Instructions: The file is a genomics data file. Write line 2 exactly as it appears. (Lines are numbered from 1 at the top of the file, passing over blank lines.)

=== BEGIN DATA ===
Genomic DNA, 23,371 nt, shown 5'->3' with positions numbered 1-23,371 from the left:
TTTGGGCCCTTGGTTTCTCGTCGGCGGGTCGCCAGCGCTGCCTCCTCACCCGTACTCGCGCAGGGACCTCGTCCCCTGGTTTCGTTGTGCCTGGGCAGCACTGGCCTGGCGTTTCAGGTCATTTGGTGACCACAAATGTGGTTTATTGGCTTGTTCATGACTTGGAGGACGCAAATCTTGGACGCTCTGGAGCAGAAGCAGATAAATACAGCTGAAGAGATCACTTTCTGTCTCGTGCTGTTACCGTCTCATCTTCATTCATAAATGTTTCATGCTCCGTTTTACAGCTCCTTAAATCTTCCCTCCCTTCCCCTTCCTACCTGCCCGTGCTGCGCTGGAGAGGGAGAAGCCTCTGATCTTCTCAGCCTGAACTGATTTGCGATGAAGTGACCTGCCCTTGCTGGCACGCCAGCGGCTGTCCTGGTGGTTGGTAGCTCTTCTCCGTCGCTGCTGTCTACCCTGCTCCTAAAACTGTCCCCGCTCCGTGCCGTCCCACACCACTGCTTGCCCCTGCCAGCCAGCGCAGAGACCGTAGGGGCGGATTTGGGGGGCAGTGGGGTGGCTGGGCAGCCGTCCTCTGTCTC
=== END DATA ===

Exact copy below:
TTTGGGCCCTTGGTTTCTCGTCGGCGGGTCGCCAGCGCTGCCTCCTCACCCGTACTCGCGCAGGGACCTCGTCCCCTGGTTTCGTTGTGCCTGGGCAGCACTGGCCTGGCGTTTCAGGTCATTTGGTGACCACAAATGTGGTTTATTGGCTTGTTCATGACTTGGAGGACGCAAATCTTGGACGCTCTGGAGCAGAAGCAGATAAATACAGCTGAAGAGATCACTTTCTGTCTCGTGCTGTTACCGTCTCATCTTCATTCATAAATGTTTCATGCTCCGTTTTACAGCTCCTTAAATCTTCCCTCCCTTCCCCTTCCTACCTGCCCGTGCTGCGCTGGAGAGGGAGAAGCCTCTGATCTTCTCAGCCTGAACTGATTTGCGATGAAGTGACCTGCCCTTGCTGGCACGCCAGCGGCTGTCCTGGTGGTTGGTAGCTCTTCTCCGTCGCTGCTGTCTACCCTGCTCCTAAAACTGTCCCCGCTCCGTGCCGTCCCACACCACTGCTTGCCCCTGCCAGCCAGCGCAGAGACCGTAGGGGCGGATTTGGGGGGCAGTGGGGTGGCTGGGCAGCCGTCCTCTGTCTC